The Tagging Wizard closely couples the one-line diagrams, tabular data and large faceplates of a device 11 in the PMCS 10 with a common memory location or memory discrete tag. The Tagging Wizard provides the “Tag Menu” window that interfaces with the discrete tag to install or clear a tag symbol from the display of the corresponding device. The “Tag Menu” window uses indirect InTouch indirect tag names to achieve a generic Tag-In/Tag-out interface across several devices.
Tag using the InTouch Module for each device 11 having an associated virtual Danger and/or Ground Tag 32, 34. For example, as shown in FIG. 12, a virtual Danger and Ground Tag display 44 is assigned to the memory discrete tag having the tag name “BKR_1 a”. This common memory location is accessible by a plurality of device wizards, thereby providing an interface across several wizards. In the case of each of these wizards, the configuration dialog includes an input window that allows the user to specify a common discrete tag name. This common tag name will be used in the creation of the memory discrete tag that is set, reset or monitored by each wizard depending on the function to be performed. For example, each power wizard (i.e., large faceplate and tabular data wizards) configuring a common device 13 in the electrical distribution system 12 is configured to monitor the same memory discrete tag (i.e.,“BKR—1 a”). These power wizards include the ALPS/LPS, DFP100, DFP200 and SR750/760.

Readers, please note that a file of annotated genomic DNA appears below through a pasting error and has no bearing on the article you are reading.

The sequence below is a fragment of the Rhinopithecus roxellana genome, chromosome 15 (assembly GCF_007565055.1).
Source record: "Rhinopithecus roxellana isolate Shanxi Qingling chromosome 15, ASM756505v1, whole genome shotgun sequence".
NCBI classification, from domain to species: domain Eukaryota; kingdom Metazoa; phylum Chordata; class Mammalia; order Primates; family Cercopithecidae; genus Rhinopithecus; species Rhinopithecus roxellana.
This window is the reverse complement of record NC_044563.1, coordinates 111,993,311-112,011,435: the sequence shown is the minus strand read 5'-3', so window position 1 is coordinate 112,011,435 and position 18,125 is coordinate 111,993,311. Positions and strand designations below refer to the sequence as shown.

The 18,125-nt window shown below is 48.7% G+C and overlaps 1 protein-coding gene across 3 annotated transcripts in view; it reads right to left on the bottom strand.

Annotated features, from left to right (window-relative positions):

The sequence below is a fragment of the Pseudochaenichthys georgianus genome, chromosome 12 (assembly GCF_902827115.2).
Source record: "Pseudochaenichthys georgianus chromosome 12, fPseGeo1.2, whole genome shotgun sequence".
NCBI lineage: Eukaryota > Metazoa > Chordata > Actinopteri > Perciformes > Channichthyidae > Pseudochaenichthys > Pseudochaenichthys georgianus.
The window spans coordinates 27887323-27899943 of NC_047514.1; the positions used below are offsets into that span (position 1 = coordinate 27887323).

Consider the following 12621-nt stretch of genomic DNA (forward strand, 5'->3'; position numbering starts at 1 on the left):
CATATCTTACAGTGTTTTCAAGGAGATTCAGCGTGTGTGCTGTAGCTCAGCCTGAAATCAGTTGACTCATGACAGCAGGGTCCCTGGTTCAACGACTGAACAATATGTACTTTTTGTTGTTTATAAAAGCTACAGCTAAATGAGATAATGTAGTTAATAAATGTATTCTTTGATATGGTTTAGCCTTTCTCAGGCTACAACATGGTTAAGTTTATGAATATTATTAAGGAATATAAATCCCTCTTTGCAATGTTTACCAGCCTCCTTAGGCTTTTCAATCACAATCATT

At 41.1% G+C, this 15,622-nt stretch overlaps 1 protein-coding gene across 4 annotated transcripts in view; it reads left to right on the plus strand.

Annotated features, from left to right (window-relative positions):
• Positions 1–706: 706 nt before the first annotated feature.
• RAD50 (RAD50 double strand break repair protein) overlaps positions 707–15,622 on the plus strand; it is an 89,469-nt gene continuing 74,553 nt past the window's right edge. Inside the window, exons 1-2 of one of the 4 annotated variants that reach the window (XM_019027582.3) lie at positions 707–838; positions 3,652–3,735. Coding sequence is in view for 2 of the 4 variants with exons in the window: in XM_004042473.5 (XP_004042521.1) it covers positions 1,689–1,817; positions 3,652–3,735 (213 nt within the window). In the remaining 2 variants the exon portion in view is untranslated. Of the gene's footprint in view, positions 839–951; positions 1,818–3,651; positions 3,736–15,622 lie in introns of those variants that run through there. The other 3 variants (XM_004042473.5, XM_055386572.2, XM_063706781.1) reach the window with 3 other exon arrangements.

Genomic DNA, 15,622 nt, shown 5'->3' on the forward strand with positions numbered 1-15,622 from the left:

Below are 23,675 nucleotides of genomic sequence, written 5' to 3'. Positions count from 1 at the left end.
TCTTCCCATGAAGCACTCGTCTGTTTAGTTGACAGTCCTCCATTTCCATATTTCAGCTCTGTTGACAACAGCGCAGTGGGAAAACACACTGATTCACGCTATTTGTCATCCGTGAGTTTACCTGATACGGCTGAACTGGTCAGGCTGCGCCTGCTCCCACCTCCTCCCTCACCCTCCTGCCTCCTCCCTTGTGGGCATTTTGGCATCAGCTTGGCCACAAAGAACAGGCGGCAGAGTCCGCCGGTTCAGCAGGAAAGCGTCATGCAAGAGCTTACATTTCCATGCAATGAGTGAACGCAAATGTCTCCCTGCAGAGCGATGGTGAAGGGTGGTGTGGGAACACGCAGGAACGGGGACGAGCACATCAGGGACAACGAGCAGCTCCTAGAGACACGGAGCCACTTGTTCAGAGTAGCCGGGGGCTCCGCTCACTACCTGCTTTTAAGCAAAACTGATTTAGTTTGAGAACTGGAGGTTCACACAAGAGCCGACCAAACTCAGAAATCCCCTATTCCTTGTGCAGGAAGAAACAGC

In the operation of the Tagging Wizard, a privileged user selects a device of the electrical distribution system to remove or delete a virtual Danger and/or Ground Tag 32, 34. To install either virtual Tag, a user selects one of the buttons 46-49 for the desired virtual Tag as shown in FIG. 3. If the user installs a virtual Tag, the corresponding memory discrete tag is set. A oneline wizard monitors the same memory discrete tag associated with the “Tag Menu” window and displays the corresponding large bit map of the virtual Tags with the information concerning the installation of the Tags, as described hereinbefore. Similarly, a one line wizard for each of the tabular data and large faceplate wizards associated with the same device of the electrical distribution system also monitors this common memory discrete tag and displays the corresponding tag symbol for the graphical representation of the device 11, as shown in FIG. 2.
If the user removes a virtual Tag 32, 34, the corresponding memory discrete tag is reset or cleared. The oneline wizard removes the corresponding large bit map of the virtual Tags, as described hereinbefore. Similarly, the one line wizards for each of the tabular data and large faceplate wizards associated with the same device 11 of the electrical distribution system also monitor this common memory discrete tag and clear the corresponding tag symbol 36, 38 from the graphical representation of the device.
While preferred embodiments have been shown and described, various modifications and substitutions may be made thereto without departing from the spirit and scope of the invention. Accordingly, it is to be understood that the present invention has been described by way of illustrations and not limitation.